Friedrich Hayek Conservatism and Libertarianism, Hayek Knowledge

Socialist critics of Hayek have always regarded him as a conservative because he has denied that political action, from centralised authorities, can improve upon the outcomes of a spontaneous market. However, he has stressed that he is not a conservative (1960, pp. 397-406), and indeed his individualism makes him hostile to all forms of collective action. His position is, if anything, anti-political. But it is also a position that makes his social philosophy curiously invulnerable to any argument that might derive from 'facts'. For example, market economies and systems of rules may not develop in desirable ways, even from the liberal point of view, yet it is unlikely that the 'evidence' would alter Hayek's belief that the attempt to improve matters is likely to make things worse. This is perhaps less important in relation to the market since the effects of monopoly and other alleged examples of market power' have been exaggerated. It is also true that such market power is almost always the product of legal privilege granted by the state. However, all this is much less true of legal orders which rarely spontaneously develop in ways that advance individualism. In fact the single institution in Britain which has contributed most to the gradual undermining of the common law and market economy is the sovereign Parliament, a product of spontaneous evolution. Indeed, the legal system that is required to service an economic order may, as Hayek concedes in his recent constitutional reform proposals, have to be created politically. There is, of course, a difference between the creation and maintenance of those conditions which are required for the evolution of a social order and steering the system in some particular direction.

It is the case that at least a part of Hayek's distrust of intervention derives from his desire to minimise coercion. The only legitimate coercion, he says, is that used by the state to prevent coercion by others (Hayek 1960, Chapter 9). Since coercion, even that 'legitimate' form of compulsion exercised by democratic states, ought not to be used to advance economic and social goals, his system would permit, for example, the persistence of massive inequalities even if the removal of some of them required only a little centralised action. The presence of extreme inequality will, however, make the market order more unac­ceptable and lead to the charge that it embodies a form of coercion which can only be alleviated by political means. While the latter charge is certainly dubious it will gain plausibility to the extent that Hayek's prohibition on the use of 'politics' to bring about change appears to entrench privilege.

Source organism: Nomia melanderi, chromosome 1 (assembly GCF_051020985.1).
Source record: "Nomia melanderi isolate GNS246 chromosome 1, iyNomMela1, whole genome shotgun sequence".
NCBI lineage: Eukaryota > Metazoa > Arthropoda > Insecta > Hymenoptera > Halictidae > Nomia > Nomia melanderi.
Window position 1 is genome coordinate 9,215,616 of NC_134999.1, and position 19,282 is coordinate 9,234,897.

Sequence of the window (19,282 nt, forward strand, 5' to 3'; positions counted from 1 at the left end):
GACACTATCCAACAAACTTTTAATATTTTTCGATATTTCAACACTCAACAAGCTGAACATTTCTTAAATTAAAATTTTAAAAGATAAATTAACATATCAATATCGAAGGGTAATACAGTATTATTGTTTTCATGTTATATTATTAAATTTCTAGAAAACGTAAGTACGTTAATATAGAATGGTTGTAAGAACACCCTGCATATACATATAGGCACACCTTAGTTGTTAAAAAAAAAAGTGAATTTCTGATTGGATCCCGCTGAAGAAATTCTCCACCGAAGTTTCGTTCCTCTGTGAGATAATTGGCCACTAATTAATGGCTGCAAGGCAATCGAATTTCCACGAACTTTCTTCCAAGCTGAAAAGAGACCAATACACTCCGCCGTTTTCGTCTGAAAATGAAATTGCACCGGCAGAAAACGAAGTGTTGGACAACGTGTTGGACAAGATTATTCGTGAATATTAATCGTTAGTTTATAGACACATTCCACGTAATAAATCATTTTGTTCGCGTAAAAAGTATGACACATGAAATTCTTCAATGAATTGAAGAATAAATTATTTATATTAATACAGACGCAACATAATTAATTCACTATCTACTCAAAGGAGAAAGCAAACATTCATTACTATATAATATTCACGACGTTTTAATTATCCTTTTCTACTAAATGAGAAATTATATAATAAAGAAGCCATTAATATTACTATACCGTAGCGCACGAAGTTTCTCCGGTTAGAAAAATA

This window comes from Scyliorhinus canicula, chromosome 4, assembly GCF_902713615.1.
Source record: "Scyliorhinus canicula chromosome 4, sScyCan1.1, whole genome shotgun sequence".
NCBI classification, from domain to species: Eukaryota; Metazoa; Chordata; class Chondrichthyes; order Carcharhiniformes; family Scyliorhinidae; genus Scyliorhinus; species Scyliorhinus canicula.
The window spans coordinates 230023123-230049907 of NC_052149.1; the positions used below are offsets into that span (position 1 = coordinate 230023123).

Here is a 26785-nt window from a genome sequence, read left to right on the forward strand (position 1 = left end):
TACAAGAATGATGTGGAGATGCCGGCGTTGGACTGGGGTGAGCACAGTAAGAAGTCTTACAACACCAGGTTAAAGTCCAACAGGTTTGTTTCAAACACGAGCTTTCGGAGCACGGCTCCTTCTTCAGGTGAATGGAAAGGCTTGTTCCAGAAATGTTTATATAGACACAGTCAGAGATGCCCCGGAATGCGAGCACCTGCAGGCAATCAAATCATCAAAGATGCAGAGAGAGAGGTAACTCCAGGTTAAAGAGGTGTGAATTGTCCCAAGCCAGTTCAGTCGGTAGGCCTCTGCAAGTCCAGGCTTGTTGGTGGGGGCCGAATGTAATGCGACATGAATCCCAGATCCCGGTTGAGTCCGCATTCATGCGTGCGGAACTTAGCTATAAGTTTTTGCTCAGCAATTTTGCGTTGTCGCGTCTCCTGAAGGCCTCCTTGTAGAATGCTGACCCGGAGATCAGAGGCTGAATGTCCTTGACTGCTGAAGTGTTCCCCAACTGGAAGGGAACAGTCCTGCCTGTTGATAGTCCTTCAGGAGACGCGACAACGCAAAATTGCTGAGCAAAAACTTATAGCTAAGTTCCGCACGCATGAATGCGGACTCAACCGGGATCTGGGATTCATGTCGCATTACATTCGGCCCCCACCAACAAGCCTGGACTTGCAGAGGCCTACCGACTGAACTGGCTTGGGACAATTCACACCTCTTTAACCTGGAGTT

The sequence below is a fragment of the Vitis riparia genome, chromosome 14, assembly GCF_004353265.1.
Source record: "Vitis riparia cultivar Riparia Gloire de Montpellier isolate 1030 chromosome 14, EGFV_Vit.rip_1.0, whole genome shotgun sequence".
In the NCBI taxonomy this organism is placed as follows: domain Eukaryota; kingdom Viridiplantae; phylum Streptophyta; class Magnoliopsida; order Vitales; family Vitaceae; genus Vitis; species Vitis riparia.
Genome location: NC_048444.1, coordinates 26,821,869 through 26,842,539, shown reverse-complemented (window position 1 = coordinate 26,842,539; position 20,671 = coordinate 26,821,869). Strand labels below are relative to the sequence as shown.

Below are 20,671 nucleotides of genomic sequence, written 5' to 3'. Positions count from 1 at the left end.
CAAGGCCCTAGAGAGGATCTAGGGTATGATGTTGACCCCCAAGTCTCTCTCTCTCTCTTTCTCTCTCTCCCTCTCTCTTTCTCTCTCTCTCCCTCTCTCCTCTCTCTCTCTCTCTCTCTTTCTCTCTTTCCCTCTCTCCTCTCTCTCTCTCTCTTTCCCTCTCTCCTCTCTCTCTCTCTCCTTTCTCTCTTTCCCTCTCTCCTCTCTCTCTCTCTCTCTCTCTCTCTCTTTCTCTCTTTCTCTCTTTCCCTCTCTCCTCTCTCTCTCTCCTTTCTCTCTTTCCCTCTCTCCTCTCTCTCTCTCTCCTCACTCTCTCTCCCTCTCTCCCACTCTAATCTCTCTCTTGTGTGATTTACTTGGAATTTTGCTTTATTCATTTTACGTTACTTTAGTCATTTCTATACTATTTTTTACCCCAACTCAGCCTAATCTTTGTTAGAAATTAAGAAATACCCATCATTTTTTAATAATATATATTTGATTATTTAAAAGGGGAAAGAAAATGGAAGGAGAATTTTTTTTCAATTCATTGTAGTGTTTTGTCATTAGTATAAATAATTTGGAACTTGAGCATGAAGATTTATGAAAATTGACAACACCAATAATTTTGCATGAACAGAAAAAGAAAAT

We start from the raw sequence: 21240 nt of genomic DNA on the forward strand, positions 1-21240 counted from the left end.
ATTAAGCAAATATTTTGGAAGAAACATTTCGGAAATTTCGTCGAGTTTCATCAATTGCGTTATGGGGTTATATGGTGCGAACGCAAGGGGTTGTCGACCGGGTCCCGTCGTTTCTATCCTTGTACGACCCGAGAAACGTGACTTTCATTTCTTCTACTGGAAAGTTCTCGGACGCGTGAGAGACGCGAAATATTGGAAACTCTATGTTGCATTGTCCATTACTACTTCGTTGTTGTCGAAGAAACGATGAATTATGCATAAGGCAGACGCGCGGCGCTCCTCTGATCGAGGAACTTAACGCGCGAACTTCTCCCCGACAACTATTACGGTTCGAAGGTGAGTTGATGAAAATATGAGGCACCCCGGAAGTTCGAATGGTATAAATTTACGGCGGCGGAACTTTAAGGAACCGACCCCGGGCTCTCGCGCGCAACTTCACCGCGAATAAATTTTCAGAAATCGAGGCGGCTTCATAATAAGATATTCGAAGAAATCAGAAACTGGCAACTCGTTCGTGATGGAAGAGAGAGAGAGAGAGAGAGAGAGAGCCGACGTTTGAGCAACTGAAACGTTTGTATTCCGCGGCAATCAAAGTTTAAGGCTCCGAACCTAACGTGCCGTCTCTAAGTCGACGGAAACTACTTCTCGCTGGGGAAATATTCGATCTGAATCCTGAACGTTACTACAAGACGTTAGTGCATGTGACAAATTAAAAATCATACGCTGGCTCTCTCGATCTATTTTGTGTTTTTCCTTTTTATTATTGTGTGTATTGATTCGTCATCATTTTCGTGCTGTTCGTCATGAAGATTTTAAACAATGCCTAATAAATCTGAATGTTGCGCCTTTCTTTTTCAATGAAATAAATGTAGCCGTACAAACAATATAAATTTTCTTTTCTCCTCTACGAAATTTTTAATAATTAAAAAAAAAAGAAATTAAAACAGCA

Curiously enough, cogent criticisms of Hayek's doctrines can be made from the market standpoint itself. While Hayek (1960, p. 60) has deliberately rejected anarchy, and even laissez-faire, a 'property rights' version of anarchism has been derived from a philosophical position similar to his. The followers of Mises in the USA, led by Murray N. Rothbard (1973), do indeed maintain that the market can satisfy any want, including protection, so that a private enterprise police and jury system is feasible. Also, 'anarchists' say that all cases of external 'bads', such as pollution, could be 'internalised' via a properly-constituted legal code with an extended concept of property. Radical libertarians have been in the forefront of compaigns against narcotics laws, welfare, conscription and income tax, all of which are permitted (logically) by Hayek's account of liberty and law (see Hamowy, 1961).

Furthermore, Hayek's market order is not as abstract as it sometimes appears, since he is prepared to countenance restric­tions on immigration, for the reason that people of different cultures find it difficult to live under the same rules (1976b, p. 58). This is a statement which has collectivist overtones. Despite Hayek's objections to pragmatism and opportunism in politics his own agenda of government is less strictly libertarian than is often thought (Barry, 1979, Chapter 6). His reasoning permits, for example, subsidies to the arts and the provision of civil amenities.

Despite these problems, however, Hayek has undoubtedly constructed the most coherent defence of traditional liberal political economy this century and many of his warnings of the consequences of collectivist policies have turned out to be well-founded. His major intellectual achievement has been to re­integrate economics into the main body of social science and to remind us that so many of the benefits of civilised living are the product of spontaneous evolution. Now that people are becom­ing more sceptical of the intellectual foundations of planning and fearful of politicians acting without the restraint of rules, Hayek's social philosophy is, deservedly, reaching a wide audience.